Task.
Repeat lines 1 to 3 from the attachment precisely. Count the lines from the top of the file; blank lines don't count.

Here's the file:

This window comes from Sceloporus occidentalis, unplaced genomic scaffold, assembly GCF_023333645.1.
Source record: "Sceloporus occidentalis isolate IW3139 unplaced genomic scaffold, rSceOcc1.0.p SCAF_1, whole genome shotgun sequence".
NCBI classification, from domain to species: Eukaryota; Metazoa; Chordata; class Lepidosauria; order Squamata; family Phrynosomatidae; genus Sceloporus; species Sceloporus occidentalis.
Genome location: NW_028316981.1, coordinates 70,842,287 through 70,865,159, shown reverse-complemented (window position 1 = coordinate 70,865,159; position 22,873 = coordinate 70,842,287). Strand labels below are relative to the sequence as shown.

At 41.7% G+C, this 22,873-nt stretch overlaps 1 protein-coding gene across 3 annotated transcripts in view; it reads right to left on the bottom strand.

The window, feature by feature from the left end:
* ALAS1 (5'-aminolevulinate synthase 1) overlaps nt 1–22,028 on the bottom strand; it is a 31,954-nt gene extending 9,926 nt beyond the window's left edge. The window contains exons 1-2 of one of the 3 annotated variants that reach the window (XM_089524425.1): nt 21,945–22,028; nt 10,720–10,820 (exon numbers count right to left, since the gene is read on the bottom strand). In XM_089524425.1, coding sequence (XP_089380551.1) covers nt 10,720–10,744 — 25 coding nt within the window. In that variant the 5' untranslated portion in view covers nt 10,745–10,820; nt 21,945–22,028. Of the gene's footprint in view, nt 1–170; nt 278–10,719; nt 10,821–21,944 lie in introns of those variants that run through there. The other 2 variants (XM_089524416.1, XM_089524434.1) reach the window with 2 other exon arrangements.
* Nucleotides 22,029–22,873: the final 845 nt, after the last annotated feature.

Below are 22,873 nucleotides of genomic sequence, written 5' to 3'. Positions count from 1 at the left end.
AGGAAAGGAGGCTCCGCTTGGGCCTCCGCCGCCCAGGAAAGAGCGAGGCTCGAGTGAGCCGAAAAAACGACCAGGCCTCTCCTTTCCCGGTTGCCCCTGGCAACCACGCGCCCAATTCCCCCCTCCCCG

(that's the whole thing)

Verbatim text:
This window comes from Sceloporus occidentalis, unplaced genomic scaffold, assembly GCF_023333645.1.
Source record: "Sceloporus occidentalis isolate IW3139 unplaced genomic scaffold, rSceOcc1.0.p SCAF_1, whole genome shotgun sequence".
NCBI classification, from domain to species: Eukaryota; Metazoa; Chordata; class Lepidosauria; order Squamata; family Phrynosomatidae; genus Sceloporus; species Sceloporus occidentalis.